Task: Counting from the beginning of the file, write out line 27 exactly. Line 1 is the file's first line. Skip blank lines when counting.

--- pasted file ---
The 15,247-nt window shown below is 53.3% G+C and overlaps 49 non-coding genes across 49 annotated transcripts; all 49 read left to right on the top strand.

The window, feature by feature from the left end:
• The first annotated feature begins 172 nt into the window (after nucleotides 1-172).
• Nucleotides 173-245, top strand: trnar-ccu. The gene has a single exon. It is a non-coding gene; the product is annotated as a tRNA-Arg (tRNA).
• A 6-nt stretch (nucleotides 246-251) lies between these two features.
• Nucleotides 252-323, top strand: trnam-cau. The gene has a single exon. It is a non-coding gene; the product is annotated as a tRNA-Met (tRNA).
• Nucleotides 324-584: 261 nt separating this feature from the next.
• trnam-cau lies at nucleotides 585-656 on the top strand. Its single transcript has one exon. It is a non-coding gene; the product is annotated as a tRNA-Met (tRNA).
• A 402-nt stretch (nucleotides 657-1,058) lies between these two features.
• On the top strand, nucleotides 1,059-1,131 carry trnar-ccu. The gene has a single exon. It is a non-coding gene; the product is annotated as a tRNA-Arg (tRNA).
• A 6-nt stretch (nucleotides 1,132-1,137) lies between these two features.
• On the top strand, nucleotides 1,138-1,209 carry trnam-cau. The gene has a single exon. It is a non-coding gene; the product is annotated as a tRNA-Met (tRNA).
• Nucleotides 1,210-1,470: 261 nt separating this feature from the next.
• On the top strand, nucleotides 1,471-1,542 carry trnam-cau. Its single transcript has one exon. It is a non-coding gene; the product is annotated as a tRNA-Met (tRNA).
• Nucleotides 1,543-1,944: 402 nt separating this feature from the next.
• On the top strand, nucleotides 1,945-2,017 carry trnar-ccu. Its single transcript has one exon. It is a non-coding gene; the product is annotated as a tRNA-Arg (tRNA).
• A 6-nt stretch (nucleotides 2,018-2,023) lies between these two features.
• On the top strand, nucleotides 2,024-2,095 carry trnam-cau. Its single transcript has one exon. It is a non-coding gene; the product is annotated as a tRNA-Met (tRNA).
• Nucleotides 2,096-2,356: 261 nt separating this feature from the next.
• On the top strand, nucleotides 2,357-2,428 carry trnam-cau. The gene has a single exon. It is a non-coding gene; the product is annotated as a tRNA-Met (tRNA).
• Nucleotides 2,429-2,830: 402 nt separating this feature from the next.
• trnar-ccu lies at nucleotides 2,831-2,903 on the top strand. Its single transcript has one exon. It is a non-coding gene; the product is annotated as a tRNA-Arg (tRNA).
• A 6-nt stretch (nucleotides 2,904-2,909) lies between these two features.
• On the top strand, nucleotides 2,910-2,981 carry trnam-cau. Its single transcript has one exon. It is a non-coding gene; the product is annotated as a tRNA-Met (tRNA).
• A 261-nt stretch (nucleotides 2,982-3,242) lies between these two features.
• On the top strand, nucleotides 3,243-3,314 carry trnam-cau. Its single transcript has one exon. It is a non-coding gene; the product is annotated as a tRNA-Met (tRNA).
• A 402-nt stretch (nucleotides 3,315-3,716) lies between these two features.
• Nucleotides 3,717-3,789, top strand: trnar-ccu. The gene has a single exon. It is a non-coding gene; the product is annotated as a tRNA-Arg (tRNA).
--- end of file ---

• A 402-nt stretch (nucleotides 3,315-3,716) lies between these two features.